Eamonn Forde at The Quietus has a great new piece celebrating the 25th anniversary of the MP3, arguing that it was the single most influential music technology revolution in history — even moreso than the phonograph or early vinyl recordings. If you ask me, he makes a pretty convincing argument:
In terms of the history of music ownership – something that has really only existed for just over a century – the MP3 was not a full stop but rather an ellipsis.
It was the last audio format that people could own but, as it was a digital string of zeros and ones, it was inherently intangible. You cannot look at an MP3 but you can see its impact everywhere.
This is important: it was technology first, music second. It was created as part of a strategy of media synergy. It was by the record business, for the record business. Most significantly, it was the last time record labels (or, more precisely, their parent companies) were to be technology powerhouses.
The MP3 was created outside of the music industry – developed without its blessing, but mostly without its interest. It was in many ways an opportunity for audio engineers to show other audio engineers their chops. In the mid-1990s, home computers were not that common, the internet was mainly confined to academia (its campus location is critical for Phase Two) and the Discman was the apex of music portability.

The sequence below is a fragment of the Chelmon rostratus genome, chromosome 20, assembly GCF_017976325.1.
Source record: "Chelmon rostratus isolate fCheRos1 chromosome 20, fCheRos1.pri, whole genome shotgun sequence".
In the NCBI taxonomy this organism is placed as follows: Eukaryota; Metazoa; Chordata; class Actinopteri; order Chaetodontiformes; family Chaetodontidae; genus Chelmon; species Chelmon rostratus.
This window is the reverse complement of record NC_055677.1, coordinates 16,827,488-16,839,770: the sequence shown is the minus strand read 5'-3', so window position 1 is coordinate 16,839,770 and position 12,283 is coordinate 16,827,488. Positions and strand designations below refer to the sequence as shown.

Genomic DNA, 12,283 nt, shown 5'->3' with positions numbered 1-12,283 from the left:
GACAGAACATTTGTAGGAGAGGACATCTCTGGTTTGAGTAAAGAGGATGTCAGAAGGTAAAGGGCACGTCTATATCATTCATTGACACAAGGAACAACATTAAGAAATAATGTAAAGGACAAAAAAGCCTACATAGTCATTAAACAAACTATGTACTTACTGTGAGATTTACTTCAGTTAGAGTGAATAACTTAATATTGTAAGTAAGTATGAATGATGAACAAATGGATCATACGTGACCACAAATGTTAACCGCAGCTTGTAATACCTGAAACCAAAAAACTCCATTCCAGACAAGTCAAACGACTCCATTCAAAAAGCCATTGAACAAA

The record industry lost serious ground here because it was focused on its war against free and crummy audio when the MP3's headline appeal was about convenience and the fizzing thrill of instant accessibility. And that was only possible because the MP3 was developed outside of the industry as was its first mass distribution system (filesharing) and its channel of distribution (the internet). If the record business had been tasked with creating the MP3, it would most likely have come up with "a CD – but a bit smaller".
The whole thing's worth reading.
The MP3 at 25: How A Digital File Dynamited The Music Industry [Eamonn Forde / The Quietus]
Image: Blakegripling ph / Wikimedia Commons (CC 3.0)